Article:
“What started out as a little closet of food — kind of grab-and-go snacks — turned into just an amazing space that families could just go sit, relax, breathe. It’s a respite.”
— Dina Jeffries


Jeffries sees food as a "powerful connector" that draws people together. "That's really what the family unit needed at that time," she said. "So what started out as a little closet of food — kind of grab-and-go snacks — turned into just an amazing space that families could just go sit, relax, breathe. It's a respite."

Welcome lifeline
Such a helpful escape was a welcome lifeline for Elisabet after her daughter arrived prematurely in January. Elisabet, who wanted only her first name used, and her husband live an hour's drive from the hospital and were unable to stay with their newborn as often as they would have liked.

"Towards the beginning, I would try to be here as much as I could, so I would rarely go down to the cafeteria to get food," she said. "The nourishment room is right by the NICU, so that's really convenient. Otherwise, I would just have to go get food from all the way downstairs, so I would have to miss being with my daughter."

A cupboard in the room keeps snacks at the ready for NICU families.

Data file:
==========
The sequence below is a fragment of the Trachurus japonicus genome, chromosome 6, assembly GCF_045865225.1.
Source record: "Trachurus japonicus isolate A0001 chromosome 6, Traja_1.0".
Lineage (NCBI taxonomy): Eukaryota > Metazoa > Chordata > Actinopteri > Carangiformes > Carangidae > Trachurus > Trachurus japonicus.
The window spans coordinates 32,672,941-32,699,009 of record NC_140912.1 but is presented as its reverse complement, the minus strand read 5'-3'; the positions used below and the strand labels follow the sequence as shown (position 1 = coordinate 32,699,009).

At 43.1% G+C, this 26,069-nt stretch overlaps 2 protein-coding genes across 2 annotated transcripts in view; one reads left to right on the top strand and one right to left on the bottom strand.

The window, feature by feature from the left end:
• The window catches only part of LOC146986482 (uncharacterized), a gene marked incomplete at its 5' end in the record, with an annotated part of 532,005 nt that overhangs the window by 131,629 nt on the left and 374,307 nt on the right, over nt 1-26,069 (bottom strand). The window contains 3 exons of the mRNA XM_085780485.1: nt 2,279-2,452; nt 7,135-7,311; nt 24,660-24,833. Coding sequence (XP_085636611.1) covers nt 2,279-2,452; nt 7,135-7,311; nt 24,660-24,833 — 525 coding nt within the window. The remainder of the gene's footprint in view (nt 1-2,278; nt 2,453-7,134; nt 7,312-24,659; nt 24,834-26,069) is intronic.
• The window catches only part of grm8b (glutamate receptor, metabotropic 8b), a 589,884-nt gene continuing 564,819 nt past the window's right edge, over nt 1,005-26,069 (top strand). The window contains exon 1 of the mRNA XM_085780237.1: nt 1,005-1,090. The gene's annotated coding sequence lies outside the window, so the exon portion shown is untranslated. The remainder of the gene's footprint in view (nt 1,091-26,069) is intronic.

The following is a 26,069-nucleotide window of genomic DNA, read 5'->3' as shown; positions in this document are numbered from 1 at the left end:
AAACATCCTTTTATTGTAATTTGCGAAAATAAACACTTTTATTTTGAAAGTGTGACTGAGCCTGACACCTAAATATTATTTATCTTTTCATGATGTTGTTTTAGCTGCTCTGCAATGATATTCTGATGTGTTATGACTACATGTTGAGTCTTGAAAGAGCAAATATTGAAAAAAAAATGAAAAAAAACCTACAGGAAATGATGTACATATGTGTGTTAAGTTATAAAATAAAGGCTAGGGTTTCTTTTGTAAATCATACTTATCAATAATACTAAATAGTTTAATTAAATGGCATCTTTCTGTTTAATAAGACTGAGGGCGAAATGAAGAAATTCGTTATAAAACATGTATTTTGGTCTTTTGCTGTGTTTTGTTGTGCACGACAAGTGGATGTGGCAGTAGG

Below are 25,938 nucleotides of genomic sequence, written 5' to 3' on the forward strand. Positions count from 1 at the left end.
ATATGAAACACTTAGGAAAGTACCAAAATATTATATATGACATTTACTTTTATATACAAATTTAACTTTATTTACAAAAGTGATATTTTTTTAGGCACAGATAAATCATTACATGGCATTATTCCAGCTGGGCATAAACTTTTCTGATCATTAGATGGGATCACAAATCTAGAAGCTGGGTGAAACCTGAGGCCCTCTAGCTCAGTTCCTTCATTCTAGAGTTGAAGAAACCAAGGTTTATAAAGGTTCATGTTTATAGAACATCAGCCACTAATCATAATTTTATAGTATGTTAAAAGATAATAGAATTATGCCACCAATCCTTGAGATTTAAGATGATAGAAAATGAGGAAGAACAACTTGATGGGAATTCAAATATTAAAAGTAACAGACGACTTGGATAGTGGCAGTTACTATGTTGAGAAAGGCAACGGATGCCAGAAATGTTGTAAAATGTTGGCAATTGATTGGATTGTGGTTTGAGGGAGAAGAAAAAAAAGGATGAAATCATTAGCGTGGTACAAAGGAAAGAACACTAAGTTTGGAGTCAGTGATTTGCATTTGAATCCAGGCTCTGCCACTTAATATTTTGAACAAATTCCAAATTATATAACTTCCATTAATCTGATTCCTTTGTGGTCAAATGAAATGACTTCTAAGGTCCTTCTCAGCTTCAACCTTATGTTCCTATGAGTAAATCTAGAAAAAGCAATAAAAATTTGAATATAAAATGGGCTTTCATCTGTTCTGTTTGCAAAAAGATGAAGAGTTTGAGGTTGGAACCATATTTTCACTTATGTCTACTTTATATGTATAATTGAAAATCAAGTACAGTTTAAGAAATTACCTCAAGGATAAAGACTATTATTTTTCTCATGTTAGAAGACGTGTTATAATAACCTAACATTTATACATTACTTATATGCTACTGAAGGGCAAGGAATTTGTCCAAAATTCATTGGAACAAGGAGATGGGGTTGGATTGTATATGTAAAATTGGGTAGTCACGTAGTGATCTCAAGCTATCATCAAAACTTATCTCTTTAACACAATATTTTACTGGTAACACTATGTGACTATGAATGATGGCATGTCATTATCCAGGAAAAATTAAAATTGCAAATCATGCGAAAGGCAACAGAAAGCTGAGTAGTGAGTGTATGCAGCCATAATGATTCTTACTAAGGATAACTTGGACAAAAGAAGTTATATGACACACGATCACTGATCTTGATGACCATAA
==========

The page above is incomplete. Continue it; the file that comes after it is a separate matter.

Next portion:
As a pioneer in the use of the room, Elisabet watched as more families took advantage of it. The families grew into a close-knit group and agreed the convenience of the food options provided one less problem to worry about.

"They've been treating us just the best that we could hope for," she said of Covenant Children's. "I think they're trying to make it as good as they can with it being an incredibly tough situation."

Maintaining dignity
Efforts to address families' food needs started truly small, the size of a closet, according to Emilia Garcia, NICU project manager at Covenant Children's.

"When we say closet," she said, "we literally mean an office supply closet that we halfway cleared out to make room for the dried goods that we bought with our first grant."

As the effort grew, Garcia added, one thought was foremost in organizers' minds. "Our concern was making sure that we continued to support and preserve the dignity of our families," she said. "That's why we decided to offer it to all of our families as opposed to singling out people because like, OK, you are lower socioeconomic income, so you qualify for the food pantry.

"Being in the NICU is a very traumatic experience. It's always about maintaining dignity, keeping it open to everyone and never assuming that we know best or we know what people's needs and issues are outside of this unit. We don't want to bring any shame to anyone; it's difficult to say 'We don't have food in our house.'"

To help make sure families in need are treated fairly, organizers of the nourishment room consulted with the hospital's Family Advisory Council, Neugebauer said.